CommonWell, Carequality link seen as basis for nationwide interoperability
Healthcare stakeholders see last week’s announcement linking CommonWell Health Alliance to the Carequality framework as a watershed moment on the road to achieving nationwide interoperability.
At its core is the Carequality framework, providing for trusted national exchange through common “rules of the road,” defined technical specifications, as well as a participant directory.
Jitin Asnaani, executive director of CommonWell Health Alliance, describes the collaboration as a “golden spike” moment for health IT in which “two of the largest interoperability communities have come together and are now going to be enabled to exchange data with each other—which is amazing for patients and providers alike.”
Specifically, the linkage will enable CommonWell- and Carequality-enabled healthcare providers to connect and bilaterally exchange health data via some of the industry’s leading electronic health record vendors.
“Many in the industry have worked hard to connect data flows across the major EHR vendors,” says John Halamka, MD, chief information officer at Boston’s Beth Israel Deaconess Medical Center. “This announcement has significant impact on healthcare information exchange between vendors and demonstrates that the industry can work closely together.”
“As a member of the CommonWell Health Alliance, this connection to Carequality will help patient data to be accessible across many systems, truly supporting nationwide interoperability for the patient,” adds Kashif Rathore, vice president of interoperability at EHR vendor Cerner. “We have already seen this to be tremendously helpful in expediting the right treatment and avoiding unnecessary costs.”
In December 2016, CommonWell Health Alliance and The Sequoia Project announced an agreement to increase HIT connectivity nationwide, including providing additional health data sharing options between Carequality—an initiative of The Sequoia Project—and CommonWell.
“Carequality is very excited to see CommonWell make its participation in Carequality generally available to all CommonWell members,” says Dave Cassel, executive director of Carequality. “CommonWell’s membership represents a vital component of the U.S. healthcare system, and enabling these organizations to join the already thriving exchange community within Carequality will bring us closer to our shared goal of ensuring that patients’ records truly can follow them wherever they may go, nationwide.”
Micky Tripathi, president and CEO of the Massachusetts eHealth Collaborative, contends that the CommonWell-Carequality connection is a “significant milestone” that the industry will look back on as a “turning point” in healthcare interoperability.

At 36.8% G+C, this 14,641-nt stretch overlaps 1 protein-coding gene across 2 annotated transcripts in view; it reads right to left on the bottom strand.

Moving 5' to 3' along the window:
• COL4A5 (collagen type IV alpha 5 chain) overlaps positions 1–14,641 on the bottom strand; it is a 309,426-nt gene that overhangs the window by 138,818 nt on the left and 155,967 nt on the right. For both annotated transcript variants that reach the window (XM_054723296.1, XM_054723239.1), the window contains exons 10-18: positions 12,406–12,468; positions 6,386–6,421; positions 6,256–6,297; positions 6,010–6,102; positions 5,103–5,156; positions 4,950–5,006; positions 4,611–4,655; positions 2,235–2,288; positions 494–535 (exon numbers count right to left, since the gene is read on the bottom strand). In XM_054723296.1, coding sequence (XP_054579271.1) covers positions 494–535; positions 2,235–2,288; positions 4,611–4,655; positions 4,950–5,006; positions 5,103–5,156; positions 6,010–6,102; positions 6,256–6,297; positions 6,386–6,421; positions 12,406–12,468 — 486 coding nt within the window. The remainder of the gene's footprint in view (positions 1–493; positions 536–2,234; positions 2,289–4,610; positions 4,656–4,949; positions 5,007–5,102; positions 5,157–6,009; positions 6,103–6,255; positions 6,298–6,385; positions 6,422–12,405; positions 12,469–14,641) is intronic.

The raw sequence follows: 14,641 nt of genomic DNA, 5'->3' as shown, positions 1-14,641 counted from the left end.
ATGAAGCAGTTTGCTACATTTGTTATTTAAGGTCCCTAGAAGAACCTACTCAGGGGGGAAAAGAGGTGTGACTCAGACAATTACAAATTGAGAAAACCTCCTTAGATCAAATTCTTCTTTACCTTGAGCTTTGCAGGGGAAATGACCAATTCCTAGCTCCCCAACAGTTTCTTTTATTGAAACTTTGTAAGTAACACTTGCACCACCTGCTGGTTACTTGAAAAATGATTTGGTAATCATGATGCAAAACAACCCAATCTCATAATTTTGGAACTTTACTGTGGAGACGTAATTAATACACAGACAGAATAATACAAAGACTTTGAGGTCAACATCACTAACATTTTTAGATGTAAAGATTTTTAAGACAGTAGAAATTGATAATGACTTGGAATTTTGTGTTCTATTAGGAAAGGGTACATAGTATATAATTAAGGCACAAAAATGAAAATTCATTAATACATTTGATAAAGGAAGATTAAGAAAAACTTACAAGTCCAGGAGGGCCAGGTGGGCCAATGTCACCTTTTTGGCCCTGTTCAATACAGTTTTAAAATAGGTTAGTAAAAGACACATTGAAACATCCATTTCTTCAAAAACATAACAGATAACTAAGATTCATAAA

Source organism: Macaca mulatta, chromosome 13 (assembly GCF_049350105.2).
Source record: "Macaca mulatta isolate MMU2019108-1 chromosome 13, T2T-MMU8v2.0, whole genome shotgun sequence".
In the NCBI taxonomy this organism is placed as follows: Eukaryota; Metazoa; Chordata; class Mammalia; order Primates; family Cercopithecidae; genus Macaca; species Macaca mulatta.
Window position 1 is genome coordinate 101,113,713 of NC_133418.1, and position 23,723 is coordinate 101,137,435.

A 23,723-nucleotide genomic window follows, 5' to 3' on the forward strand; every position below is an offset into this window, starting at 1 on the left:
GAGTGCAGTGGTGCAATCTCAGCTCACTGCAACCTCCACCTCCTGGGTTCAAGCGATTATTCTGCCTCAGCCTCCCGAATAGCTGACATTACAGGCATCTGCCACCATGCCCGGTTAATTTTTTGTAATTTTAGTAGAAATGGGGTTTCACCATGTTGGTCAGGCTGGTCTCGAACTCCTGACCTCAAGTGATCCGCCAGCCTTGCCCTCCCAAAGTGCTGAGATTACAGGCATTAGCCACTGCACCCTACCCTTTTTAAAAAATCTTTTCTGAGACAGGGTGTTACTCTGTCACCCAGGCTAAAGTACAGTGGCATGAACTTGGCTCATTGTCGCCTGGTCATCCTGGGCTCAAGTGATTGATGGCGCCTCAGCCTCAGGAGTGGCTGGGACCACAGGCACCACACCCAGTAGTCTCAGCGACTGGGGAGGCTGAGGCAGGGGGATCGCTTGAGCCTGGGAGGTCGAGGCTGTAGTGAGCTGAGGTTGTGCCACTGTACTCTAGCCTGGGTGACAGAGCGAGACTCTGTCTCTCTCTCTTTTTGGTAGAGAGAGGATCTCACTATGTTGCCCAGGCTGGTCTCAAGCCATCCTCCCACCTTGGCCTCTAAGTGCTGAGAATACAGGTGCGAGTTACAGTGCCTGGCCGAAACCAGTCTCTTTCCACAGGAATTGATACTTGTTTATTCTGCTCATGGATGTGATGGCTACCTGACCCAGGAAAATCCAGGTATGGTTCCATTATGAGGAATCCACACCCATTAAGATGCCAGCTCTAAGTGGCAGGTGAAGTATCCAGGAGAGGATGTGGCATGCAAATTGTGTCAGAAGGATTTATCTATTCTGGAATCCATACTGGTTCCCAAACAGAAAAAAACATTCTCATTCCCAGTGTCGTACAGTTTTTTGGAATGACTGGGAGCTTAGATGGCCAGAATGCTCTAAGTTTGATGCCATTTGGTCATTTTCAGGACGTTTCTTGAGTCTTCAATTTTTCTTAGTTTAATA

“Imagine a mobile wireless world where Verizon and AT&T weren’t connected—both networks provide great services to their own customers, but you couldn’t talk to anyone on the other network,” says Tripathi. “This milestone is that level of significance for interoperability. Something like 80 percent of the hospitals and ambulatory offices in the country use EHR systems that are part of either Carequality or CommonWell.”
“We can now sincerely say that for most providers and patients, we have a nationwide interoperability network that most care providers have access to—regardless of EHR system, geography, or care setting,” adds Tripathi.
At the same time, he notes that it’s important to recognize that adoption will still take some time to gain momentum.
“Each member vendor of CommonWell has to upgrade their systems and recruit their customers to join the network, which will happen vendor by vendor and customer by customer,” Tripathi observes. “This announcement should spur every EHR user who isn’t connected to Carequality or CommonWell already to demand it from their vendor immediately.”
Halamka believes that the next major leap will occur as the healthcare industry—including CommonWell and Carequality—adopt Fast Healthcare Interoperability Resources (FHIR) application programming interfaces (APIs) “making technical integration even easier.”
Stan Huff, MD, chief medical informatics officer at Intermountain Healthcare, applauded news of the CommonWell-Carequality connection as an essential step towards “true” interoperability.
“It would be great to see some Epic sites added to the list of sites that are using the new connectivity,” Huff adds.
However, CommonWell’s Asnaani responds that it is up to the discretion of Epic and Carequality to disclose which provider sites are participating and actively exchanging data.
“Any Epic sites already connected to Carequality will be able to exchange data with connected CommonWell sites immediately and with no special effort—since Epic and CommonWell are both Carequality implementers—so the fact that no specific Epic sites have been named is really just stylistic,” concludes Asnaani.